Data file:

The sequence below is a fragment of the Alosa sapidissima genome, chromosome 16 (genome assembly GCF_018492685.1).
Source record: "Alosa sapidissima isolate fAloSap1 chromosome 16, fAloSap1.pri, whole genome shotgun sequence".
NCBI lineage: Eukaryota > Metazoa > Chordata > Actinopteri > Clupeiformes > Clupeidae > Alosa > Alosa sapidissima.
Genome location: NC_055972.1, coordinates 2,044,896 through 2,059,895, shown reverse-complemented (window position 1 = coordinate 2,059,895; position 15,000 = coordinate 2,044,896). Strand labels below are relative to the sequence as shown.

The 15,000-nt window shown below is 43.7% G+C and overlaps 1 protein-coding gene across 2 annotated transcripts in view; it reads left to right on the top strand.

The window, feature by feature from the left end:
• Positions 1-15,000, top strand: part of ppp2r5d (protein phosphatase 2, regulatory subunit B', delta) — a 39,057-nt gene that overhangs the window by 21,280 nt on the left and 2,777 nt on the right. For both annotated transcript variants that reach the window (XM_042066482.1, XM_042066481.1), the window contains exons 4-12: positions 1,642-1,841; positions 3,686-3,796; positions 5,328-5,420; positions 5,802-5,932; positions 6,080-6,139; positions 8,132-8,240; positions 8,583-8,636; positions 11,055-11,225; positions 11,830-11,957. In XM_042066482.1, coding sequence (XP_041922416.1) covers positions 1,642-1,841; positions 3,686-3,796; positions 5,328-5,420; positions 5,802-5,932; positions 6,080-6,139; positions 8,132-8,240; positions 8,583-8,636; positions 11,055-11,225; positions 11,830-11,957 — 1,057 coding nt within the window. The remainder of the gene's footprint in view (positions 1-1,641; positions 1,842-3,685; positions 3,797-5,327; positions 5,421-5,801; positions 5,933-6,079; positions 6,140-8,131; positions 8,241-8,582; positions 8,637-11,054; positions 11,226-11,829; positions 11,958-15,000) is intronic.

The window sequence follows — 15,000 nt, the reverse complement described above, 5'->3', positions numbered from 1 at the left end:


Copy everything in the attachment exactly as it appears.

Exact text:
The sequence below is a fragment of the Alosa sapidissima genome, chromosome 16 (genome assembly GCF_018492685.1).
Source record: "Alosa sapidissima isolate fAloSap1 chromosome 16, fAloSap1.pri, whole genome shotgun sequence".
NCBI lineage: Eukaryota > Metazoa > Chordata > Actinopteri > Clupeiformes > Clupeidae > Alosa > Alosa sapidissima.
Genome location: NC_055972.1, coordinates 2,044,896 through 2,059,895, shown reverse-complemented (window position 1 = coordinate 2,059,895; position 15,000 = coordinate 2,044,896). Strand labels below are relative to the sequence as shown.

The 15,000-nt window shown below is 43.7% G+C and overlaps 1 protein-coding gene across 2 annotated transcripts in view; it reads left to right on the top strand.

The window, feature by feature from the left end:
• Positions 1-15,000, top strand: part of ppp2r5d (protein phosphatase 2, regulatory subunit B', delta) — a 39,057-nt gene that overhangs the window by 21,280 nt on the left and 2,777 nt on the right. For both annotated transcript variants that reach the window (XM_042066482.1, XM_042066481.1), the window contains exons 4-12: positions 1,642-1,841; positions 3,686-3,796; positions 5,328-5,420; positions 5,802-5,932; positions 6,080-6,139; positions 8,132-8,240; positions 8,583-8,636; positions 11,055-11,225; positions 11,830-11,957. In XM_042066482.1, coding sequence (XP_041922416.1) covers positions 1,642-1,841; positions 3,686-3,796; positions 5,328-5,420; positions 5,802-5,932; positions 6,080-6,139; positions 8,132-8,240; positions 8,583-8,636; positions 11,055-11,225; positions 11,830-11,957 — 1,057 coding nt within the window. The remainder of the gene's footprint in view (positions 1-1,641; positions 1,842-3,685; positions 3,797-5,327; positions 5,421-5,801; positions 5,933-6,079; positions 6,140-8,131; positions 8,241-8,582; positions 8,637-11,054; positions 11,226-11,829; positions 11,958-15,000) is intronic.

The window sequence follows — 15,000 nt, the reverse complement described above, 5'->3', positions numbered from 1 at the left end: